How to find your lost temper. The art of anger management. Ten suggestions.

January 24, 2016 Gustav Gous

How to find your lost temper. The art of anger management. Ten suggestions.


  1. Finding your lost temper fast.


It’s actually humorous how fast you can find a lost temper. Some say it is not possible.  They say: I cannot help myself,  it is my temperament, I am highly strung, it’s my culture (I’m Irish, Italian, Zulu or whatever) and by the way, it is your fault that I get angry.  It is you who cause me to lose my temper.

 I say: Nonsense! You are looking for excuses that don’t hold up.  You can find your lost temper faster than you can lose it. But only if you want to.  Let’s look at a few examples:

-          You are in a heated argument, lose your temper and you are SHOUTING. Your smartphone rings, and you see it is the person who wants to award you a million dollar contract.  You immediately ‘lose’ your lost temper and find your cool again and answer in a friendly professional voice: “Hello, …”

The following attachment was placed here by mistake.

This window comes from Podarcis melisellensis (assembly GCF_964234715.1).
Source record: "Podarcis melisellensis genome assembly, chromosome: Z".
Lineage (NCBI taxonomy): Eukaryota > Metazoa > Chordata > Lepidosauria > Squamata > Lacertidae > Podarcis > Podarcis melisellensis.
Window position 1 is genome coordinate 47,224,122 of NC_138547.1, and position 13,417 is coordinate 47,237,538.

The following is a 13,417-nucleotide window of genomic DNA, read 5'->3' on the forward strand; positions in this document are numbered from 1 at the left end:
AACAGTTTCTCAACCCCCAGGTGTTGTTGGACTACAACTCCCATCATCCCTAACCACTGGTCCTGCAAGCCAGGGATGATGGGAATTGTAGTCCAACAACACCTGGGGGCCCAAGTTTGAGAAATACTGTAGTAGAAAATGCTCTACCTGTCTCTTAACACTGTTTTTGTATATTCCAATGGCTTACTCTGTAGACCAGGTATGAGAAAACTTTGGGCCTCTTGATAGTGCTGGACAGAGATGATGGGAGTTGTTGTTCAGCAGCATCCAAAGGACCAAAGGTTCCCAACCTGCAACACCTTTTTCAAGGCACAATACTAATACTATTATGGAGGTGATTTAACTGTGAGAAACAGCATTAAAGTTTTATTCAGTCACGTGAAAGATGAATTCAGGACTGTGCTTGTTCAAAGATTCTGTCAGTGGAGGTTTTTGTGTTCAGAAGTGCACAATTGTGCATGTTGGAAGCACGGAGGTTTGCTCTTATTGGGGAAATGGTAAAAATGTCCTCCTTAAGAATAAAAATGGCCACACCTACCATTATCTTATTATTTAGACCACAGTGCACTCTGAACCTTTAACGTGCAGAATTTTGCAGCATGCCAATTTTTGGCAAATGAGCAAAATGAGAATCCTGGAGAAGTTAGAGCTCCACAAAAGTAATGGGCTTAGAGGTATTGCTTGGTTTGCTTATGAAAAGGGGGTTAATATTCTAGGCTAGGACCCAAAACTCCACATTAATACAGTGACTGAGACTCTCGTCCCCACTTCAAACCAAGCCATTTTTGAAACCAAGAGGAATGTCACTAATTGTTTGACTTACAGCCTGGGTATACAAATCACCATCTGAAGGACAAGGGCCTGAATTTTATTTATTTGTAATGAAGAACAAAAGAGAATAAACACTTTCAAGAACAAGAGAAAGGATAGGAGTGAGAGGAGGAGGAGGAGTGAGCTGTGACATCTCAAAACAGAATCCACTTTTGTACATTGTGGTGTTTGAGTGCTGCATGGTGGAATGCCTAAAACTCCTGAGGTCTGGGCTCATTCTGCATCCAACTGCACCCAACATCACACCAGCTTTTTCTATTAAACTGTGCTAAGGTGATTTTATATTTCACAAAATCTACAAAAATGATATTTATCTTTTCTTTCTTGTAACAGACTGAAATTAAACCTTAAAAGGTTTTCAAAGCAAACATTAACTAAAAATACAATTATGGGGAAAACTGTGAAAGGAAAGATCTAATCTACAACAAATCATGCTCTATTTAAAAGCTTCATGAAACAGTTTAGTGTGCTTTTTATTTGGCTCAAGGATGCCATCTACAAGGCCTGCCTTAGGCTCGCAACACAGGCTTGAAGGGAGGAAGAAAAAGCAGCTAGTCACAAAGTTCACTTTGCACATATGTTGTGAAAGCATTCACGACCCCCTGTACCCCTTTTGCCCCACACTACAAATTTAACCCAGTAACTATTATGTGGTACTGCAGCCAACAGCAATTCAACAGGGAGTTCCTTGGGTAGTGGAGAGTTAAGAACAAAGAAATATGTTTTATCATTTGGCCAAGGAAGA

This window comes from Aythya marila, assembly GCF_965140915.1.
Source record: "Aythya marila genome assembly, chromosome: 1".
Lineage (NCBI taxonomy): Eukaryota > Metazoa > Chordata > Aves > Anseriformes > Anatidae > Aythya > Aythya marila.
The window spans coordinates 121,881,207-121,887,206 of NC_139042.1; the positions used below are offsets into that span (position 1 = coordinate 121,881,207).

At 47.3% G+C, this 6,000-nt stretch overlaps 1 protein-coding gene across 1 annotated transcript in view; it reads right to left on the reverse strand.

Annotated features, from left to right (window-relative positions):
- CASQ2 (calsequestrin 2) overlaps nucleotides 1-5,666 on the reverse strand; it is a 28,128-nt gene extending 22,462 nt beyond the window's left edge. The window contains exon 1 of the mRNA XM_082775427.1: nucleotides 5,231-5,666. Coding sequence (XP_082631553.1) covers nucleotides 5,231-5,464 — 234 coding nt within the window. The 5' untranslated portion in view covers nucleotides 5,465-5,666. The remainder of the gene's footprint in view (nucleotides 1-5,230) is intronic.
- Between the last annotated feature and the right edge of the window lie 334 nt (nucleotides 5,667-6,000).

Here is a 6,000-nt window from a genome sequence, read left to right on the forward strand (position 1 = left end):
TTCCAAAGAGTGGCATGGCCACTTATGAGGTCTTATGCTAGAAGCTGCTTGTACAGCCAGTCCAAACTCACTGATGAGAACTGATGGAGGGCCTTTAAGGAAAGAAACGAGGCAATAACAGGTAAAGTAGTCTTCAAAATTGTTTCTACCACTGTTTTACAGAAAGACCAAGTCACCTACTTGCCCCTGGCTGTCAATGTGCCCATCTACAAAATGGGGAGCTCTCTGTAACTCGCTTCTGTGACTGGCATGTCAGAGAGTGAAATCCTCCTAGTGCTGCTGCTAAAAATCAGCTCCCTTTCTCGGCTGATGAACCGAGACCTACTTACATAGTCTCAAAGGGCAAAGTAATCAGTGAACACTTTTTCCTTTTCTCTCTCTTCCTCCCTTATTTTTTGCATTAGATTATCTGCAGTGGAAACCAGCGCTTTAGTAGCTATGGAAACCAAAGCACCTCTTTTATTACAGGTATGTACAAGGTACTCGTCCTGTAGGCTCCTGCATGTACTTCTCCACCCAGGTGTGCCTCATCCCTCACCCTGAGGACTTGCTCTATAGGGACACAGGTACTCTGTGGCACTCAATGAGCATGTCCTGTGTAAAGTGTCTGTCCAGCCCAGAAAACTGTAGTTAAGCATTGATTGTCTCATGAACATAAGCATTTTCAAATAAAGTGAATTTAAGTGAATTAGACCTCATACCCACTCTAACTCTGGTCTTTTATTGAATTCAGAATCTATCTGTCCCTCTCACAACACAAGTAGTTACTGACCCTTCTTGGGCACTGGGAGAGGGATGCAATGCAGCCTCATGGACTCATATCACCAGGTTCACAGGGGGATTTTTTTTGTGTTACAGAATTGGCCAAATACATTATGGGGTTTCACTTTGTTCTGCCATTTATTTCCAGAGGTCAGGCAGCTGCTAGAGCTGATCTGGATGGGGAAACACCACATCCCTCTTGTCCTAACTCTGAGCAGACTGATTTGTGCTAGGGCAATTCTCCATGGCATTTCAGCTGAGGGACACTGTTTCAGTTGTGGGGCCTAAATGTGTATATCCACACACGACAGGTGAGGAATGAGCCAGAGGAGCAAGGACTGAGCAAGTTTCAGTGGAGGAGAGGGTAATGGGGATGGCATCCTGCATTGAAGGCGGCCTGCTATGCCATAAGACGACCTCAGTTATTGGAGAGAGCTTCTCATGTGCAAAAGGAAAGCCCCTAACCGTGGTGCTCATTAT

-          A married couple is in a heated argument, and both of them lost their tempers and are shouting.  They didn’t see that the pastor or priest that they respect very much, had just walked in. When they see him they both immediately change their tone: “Hello Pastor …”

-          You shout at one of your workers, and the woman/man who you just started dating and who you seriously want to impress, just walked in to pay a surprise visit, and, guess what: You miraculously find your lost temper again! Because you want to.